Approved by the FDA in 1998, sildenafil (Viagra) revolutionized the way we think about — and treat — erectile dysfunction (ED), largely because it is effective and easy to use. In 2003, the FDA approved two closely related drugs, vardenafil (Levitra) and tadalafil (Cialis). Five years later, in January 2008, low-dose Cialis for daily use came onto the market, creating an option that — theoretically, at least — makes having sex a possibility without advance planning.All three drugs work in a similar fashion, by affecting the normal physiology of the penis.
In particular, they block PDE5, an enzyme that breaks down the erection-producing chemical cyclic guanosine monophosphate. This enables the penis to fill with blood and to stay erect long enough for intercourse. Of course, it’s important to realize that none of these drugs is an aphrodisiac. You must feel sexually aroused in order for them to work.The main differences between the three drugs have to do with timing: how quickly they begin to work, and how long their effects last (see Table 4). The biggest divide lies between Cialis for daily use, which keeps a steady supply of the drug in the bloodstream, and the as-needed dosing offered by the original form of Cialis, as well as by Levitra and Viagra.
Among the nondaily pills, Levitra may start working slightly faster than Viagra (within a half-hour instead of an hour) although the FDA says that like Viagra, it should be taken about an hour before sexual activity. Some studies suggest that Levitra may help some men who don’t respond to Viagra. And while some doctors are skeptical about this claim, there’s no harm in trying Levitra or Cialis if Viagra doesn’t work for you.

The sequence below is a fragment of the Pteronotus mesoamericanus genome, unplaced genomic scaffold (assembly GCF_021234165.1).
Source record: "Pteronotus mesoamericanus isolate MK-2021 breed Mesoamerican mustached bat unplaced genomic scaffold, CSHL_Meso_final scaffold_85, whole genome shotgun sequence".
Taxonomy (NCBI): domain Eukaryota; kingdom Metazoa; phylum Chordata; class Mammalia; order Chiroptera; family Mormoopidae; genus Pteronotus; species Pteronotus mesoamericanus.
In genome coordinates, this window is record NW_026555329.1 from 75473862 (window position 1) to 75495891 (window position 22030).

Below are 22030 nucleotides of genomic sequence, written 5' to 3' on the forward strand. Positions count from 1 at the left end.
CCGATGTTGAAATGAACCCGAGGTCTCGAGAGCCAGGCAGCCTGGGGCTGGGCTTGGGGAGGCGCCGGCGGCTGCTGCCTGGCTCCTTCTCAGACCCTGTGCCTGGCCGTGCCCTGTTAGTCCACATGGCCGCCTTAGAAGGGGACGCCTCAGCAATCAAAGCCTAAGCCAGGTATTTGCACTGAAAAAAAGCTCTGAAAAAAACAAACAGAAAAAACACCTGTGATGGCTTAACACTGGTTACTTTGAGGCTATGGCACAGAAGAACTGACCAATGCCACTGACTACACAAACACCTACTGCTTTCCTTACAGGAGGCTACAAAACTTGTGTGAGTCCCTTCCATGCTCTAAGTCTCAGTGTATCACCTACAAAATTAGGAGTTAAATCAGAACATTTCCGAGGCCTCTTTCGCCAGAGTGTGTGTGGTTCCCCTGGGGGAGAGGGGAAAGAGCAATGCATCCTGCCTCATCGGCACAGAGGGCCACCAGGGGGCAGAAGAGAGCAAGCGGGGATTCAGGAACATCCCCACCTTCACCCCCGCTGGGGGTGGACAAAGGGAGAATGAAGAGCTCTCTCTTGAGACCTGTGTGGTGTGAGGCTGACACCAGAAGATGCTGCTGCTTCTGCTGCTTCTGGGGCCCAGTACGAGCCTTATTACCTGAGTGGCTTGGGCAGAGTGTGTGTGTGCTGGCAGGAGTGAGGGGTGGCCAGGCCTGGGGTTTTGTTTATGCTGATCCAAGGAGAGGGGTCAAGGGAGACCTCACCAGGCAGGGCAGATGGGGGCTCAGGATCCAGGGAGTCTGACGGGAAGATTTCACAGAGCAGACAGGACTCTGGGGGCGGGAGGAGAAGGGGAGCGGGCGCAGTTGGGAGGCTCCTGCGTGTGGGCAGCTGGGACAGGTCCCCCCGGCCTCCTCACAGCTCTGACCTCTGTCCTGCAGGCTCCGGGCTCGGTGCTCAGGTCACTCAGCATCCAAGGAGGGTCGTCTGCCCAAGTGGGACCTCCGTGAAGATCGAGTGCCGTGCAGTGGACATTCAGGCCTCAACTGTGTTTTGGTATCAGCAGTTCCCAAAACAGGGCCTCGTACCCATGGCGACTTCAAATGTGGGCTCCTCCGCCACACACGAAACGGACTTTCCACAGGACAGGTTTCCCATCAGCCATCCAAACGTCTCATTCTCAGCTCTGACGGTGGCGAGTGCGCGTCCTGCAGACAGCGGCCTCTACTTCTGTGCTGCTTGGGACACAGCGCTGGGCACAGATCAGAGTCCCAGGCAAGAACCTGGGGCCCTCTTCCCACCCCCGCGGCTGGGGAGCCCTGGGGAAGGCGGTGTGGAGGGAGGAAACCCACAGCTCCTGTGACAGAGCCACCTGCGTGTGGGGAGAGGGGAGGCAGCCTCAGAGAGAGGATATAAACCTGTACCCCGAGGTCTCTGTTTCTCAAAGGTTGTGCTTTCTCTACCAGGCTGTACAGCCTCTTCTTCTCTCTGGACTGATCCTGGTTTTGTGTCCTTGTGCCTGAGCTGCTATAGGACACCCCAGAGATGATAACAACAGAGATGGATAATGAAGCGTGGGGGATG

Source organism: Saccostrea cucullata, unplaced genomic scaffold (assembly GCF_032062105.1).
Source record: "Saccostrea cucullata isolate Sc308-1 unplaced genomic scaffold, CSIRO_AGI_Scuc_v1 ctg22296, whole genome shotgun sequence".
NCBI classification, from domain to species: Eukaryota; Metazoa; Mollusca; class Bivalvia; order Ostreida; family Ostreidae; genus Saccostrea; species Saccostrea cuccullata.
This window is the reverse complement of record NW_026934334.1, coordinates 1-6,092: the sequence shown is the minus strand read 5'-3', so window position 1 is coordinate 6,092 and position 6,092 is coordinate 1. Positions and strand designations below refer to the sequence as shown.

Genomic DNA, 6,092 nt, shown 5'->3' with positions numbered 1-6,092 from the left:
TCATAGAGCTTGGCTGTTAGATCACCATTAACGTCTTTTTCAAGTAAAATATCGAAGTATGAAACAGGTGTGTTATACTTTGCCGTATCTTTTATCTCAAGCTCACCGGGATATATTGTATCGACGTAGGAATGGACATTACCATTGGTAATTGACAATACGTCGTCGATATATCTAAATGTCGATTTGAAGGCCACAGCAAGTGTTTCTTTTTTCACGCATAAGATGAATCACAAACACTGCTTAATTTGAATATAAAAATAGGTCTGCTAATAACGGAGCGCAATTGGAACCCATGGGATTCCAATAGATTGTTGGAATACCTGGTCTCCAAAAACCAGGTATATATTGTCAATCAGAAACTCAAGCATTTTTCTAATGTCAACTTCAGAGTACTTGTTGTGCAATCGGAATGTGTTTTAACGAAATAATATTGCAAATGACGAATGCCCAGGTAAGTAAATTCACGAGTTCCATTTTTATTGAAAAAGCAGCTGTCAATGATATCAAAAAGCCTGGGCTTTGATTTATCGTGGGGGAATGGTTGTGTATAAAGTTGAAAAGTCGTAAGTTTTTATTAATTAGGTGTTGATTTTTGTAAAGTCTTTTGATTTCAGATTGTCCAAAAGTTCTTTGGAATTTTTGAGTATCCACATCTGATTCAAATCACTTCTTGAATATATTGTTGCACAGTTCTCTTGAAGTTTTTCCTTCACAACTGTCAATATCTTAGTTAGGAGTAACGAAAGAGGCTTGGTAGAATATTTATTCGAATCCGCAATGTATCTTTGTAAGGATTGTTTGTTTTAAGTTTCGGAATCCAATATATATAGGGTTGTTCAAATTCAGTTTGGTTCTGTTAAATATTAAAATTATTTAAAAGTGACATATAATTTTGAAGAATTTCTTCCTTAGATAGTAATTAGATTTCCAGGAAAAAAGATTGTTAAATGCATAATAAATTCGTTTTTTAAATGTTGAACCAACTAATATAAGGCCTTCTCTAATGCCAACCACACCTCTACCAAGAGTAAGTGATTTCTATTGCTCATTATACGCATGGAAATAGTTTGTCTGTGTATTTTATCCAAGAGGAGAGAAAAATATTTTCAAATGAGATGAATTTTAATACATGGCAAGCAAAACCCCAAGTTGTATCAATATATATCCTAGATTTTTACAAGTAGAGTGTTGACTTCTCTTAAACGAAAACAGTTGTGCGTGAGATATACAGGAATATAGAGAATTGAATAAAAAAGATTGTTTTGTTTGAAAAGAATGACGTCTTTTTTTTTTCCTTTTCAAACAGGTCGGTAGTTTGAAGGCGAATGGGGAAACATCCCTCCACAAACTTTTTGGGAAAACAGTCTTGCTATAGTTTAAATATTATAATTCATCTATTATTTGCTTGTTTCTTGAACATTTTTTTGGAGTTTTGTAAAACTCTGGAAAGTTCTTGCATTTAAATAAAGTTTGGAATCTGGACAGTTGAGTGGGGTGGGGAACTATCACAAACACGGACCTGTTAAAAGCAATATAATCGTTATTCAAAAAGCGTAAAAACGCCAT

Cialis stays active in the body much longer than the other drugs. Viagra and Levitra last about four to five hours (and sometimes up to 12 hours). But with Cialis, the window of opportunity ranges from 24 to 36 hours, which is why it’s sometimes called “the weekend drug.” The low-dose daily option aims to allow a man to be prepared for sex anytime (see “Why take a daily ED pill?”). Another difference among the three drugs is that while Viagra’s action may be delayed or impaired when taken with food (especially high-fat foods), that’s not the case with Levitra or Cialis.
Viagra causes erections only during sexual excitement. It does not work in the absence of arousal.
You should not take Viagra if you have been instructed by your doctor not to engage in sexual activity due to heart disease or other heart problems. Viagra must never be used by men who are taking medicines that contain nitrates of any kind. If you take Viagra with any nitrate medicine your blood pressure could suddenly drop to an unsafe or life-threatening level.
Viagra does not cure erectile dysfunction and it does not protect you or your partner from acquiring any sexually transmitted diseases.
Stop any sexual activity if you experience any chest pain, dizziness, or nausea during sex and get medical help immediately. Sex may put strain on your heart, especially if it is already weak from heart disease.
If an erection lasts for a long time, it can permanently damage your penis. You should call a doctor immediately if you ever have a prolonged erection that lasts >4 hours.
Viagra may rarely cause mild but temporary vision changes such as blurred vision or it may give a blue/green color tint to vision. Contact your doctor if vision changes occur.
Sudden loss or decrease in hearing, sometimes with ringing in the ears and dizziness, has been rarely reported in people taking Viagra. If you experience these symptoms, stop taking Viagra and contact a doctor right away. Who should not take Viagra? Viagra is not intended for use by women.
If you take Viagra with any nitrate medicine, your blood pressure could suddenly drop to an unsafe level. You could get dizzy, faint, or even have a heart attack or stroke.